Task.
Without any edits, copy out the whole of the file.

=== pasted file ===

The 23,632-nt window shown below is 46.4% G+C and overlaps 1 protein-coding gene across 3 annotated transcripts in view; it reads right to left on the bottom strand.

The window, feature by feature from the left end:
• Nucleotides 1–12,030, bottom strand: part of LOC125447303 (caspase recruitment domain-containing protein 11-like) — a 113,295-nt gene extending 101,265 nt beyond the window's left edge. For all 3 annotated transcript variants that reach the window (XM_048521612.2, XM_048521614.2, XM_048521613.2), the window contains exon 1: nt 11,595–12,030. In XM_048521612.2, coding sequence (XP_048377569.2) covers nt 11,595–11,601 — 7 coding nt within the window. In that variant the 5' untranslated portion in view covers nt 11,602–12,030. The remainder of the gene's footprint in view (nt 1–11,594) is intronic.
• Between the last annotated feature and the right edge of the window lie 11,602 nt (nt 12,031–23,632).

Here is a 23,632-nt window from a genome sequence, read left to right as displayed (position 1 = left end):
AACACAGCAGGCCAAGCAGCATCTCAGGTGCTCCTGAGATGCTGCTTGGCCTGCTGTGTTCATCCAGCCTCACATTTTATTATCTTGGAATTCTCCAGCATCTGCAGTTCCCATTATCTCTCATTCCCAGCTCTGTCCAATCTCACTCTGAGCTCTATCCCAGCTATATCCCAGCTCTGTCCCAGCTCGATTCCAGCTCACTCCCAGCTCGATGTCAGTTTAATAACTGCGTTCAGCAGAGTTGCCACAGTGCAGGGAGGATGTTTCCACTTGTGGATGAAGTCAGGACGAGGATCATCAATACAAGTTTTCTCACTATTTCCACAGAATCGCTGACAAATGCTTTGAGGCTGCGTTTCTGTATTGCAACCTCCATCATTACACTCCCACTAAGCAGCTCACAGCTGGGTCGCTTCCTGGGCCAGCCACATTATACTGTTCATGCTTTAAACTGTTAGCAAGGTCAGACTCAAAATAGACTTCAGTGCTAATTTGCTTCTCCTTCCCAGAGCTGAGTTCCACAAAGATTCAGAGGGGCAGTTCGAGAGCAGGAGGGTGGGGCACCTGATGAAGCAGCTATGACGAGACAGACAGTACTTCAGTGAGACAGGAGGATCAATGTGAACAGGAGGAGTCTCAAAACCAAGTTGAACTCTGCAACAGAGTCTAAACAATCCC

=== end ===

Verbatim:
The 23,632-nt window shown below is 46.4% G+C and overlaps 1 protein-coding gene across 3 annotated transcripts in view; it reads right to left on the bottom strand.

The window, feature by feature from the left end:
• Nucleotides 1–12,030, bottom strand: part of LOC125447303 (caspase recruitment domain-containing protein 11-like) — a 113,295-nt gene extending 101,265 nt beyond the window's left edge. For all 3 annotated transcript variants that reach the window (XM_048521612.2, XM_048521614.2, XM_048521613.2), the window contains exon 1: nt 11,595–12,030. In XM_048521612.2, coding sequence (XP_048377569.2) covers nt 11,595–11,601 — 7 coding nt within the window. In that variant the 5' untranslated portion in view covers nt 11,602–12,030. The remainder of the gene's footprint in view (nt 1–11,594) is intronic.
• Between the last annotated feature and the right edge of the window lie 11,602 nt (nt 12,031–23,632).

Here is a 23,632-nt window from a genome sequence, read left to right as displayed (position 1 = left end):
AACACAGCAGGCCAAGCAGCATCTCAGGTGCTCCTGAGATGCTGCTTGGCCTGCTGTGTTCATCCAGCCTCACATTTTATTATCTTGGAATTCTCCAGCATCTGCAGTTCCCATTATCTCTCATTCCCAGCTCTGTCCAATCTCACTCTGAGCTCTATCCCAGCTATATCCCAGCTCTGTCCCAGCTCGATTCCAGCTCACTCCCAGCTCGATGTCAGTTTAATAACTGCGTTCAGCAGAGTTGCCACAGTGCAGGGAGGATGTTTCCACTTGTGGATGAAGTCAGGACGAGGATCATCAATACAAGTTTTCTCACTATTTCCACAGAATCGCTGACAAATGCTTTGAGGCTGCGTTTCTGTATTGCAACCTCCATCATTACACTCCCACTAAGCAGCTCACAGCTGGGTCGCTTCCTGGGCCAGCCACATTATACTGTTCATGCTTTAAACTGTTAGCAAGGTCAGACTCAAAATAGACTTCAGTGCTAATTTGCTTCTCCTTCCCAGAGCTGAGTTCCACAAAGATTCAGAGGGGCAGTTCGAGAGCAGGAGGGTGGGGCACCTGATGAAGCAGCTATGACGAGACAGACAGTACTTCAGTGAGACAGGAGGATCAATGTGAACAGGAGGAGTCTCAAAACCAAGTTGAACTCTGCAACAGAGTCTAAACAATCCC